It is easy to settle for half-baked answers. Some years ago, a programming manager told me about a conversation that she overheard between two of her programmers. They were developing a new version of IBM’s COBOL compiler and were debating a particular feature. One of them felt that the users would prefer one approach and the other felt that a different format would be more convenient. This manager told me that, even though neither of them really knew which approach would be best, they ended up agreeing on some middle ground that they both thought would be OK.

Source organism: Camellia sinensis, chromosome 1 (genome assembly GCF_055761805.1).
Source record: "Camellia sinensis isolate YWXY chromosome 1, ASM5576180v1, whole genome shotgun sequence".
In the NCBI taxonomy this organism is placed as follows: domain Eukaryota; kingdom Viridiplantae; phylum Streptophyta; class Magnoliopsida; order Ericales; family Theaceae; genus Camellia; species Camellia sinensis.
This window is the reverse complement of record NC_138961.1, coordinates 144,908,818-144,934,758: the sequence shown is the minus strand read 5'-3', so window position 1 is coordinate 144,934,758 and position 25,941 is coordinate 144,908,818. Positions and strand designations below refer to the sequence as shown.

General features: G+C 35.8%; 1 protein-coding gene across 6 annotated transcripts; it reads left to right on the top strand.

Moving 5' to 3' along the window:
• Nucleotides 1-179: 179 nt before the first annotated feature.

On any large product, there are hundreds to thousands of these minor decisions and, when programmers don’t really know the proper or most convenient or most efficient answer, they usually guess. Even if the odds of being right are 50-50, they will make hundreds to thousands of incorrect decisions. Then, the odds of their producing a convenient and highly-usable product will be essentially zero.
There are lots of ways to research problems. For example, I often write about how people develop programs and the costs and benefits of various programming practices. Ever since I started my research work on personal and team programming methods over 13 years ago, I have gathered data about my own and other people’s work. I now have a database of over 11,000 programs that I regularly use to verify some opinion or to answer some question. Depending on the question or problem, data can be very helpful.